Lisette Cifaldi, MSW, LMSW,
Owner Eating Sanity, LLC
Obesity = Unplugging:
Lisette Cifaldi at TEDxHiltonHead
As a recovering food addict, I have maintained a 60-pound weight loss for ten years. I say that with tremendous gratitude because for more than twenty years prior to my recovery I suffered the immense frustration of perpetual dieting and an escalation of self-loathing. My high self-esteem, firmly fostered by my parents, was slowly eroding. Eventually, the way I felt about my body was the way I felt about myself, and suffice it to say, those feelings weren’t positive.
I would have to say that I had the good fortune to know and love other addicts. In doing so, I began to understand my own suffering better. I was convinced that my inability to maintain a healthy weight, or a sane relationship with food, was because of some tragic character flaw. Although I was successful in many areas of my life, in my mind, there was something deeply wrong with me because of my failure to stop compulsively eating. It wasn’t until I started to work with, know, and love others battling addiction that I came to realize that I was fighting with a disease – the disease of food addiction. My problem wasn’t some terminal lack of self-restraint, it was a process in my brain that high-jacked my willpower.
You see, I don’t think anyone ever makes the decision to become an addict of any kind. I can tell you for certain that I did not check a box somewhere that automatically signed me up for twenty years of diet madness, incessant food thoughts, and a never-ending obsession with my weight. Now that I understand more about the science of food addiction however, I have immense compassion for myself and others who battle with the disease.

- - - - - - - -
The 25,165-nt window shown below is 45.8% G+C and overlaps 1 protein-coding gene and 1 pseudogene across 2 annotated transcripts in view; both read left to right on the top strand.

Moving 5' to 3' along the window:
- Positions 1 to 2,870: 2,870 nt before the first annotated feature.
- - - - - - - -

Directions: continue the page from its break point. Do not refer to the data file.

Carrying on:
My own journey to recovery involved some hard work. I had to find a willingness to limit or remove foods from my diet that triggered the addiction. I had to set boundaries around the way I eat. I had to learn to plug into the eating process with greater intention. I had to improve my ability to process emotions. I altered my environment. I began a journey of spiritual development, and I asked for help. In the end, I learned to manage my food addiction and maintain a healthy weight. The resulting joy, gratitude, and serenity this process produced has me living a life beyond my wildest dreams.
Food addiction recovery has become my passion. I have spent years educating myself in the science of addiction and the science of how food affects the brain. As a psychotherapist and behavioral health specialist, I counseled individuals struggling with compulsive eating behaviors and facilitated educational classes in overcoming emotional and stress eating, improving body image, listening to the inner food dialogue and improving spiritual development. In addition, I developed a comprehensive, week-long workshop on food addiction recovery that consistently won praise by its participants and other food addiction specialists.
As a continuing education provider for registered dieticians, social workers and psychologists, I am committed to raising awareness about food addiction and advocating for more research and recovery programs.
Utilizing my BA in Psychology, Masters in Social Work from the University of South Carolina and training at the Harvard Mind/Body Medical Institute, my approach to food addiction recovery uses a holistic viewpoint. Believing that weight is a symptom and not the problem, my treatment model involves a systems perspective that focuses beyond weight. Clients coaching with me can expect to address issues with nutrition, exercise, cognitive restructuring, emotional processing, spiritual nurturance and social connection. We work on the full package, and the weight surrenders.
Eating Sanity was born from a personal struggle that has led the way to a passion for helping other, still suffering food addicts.
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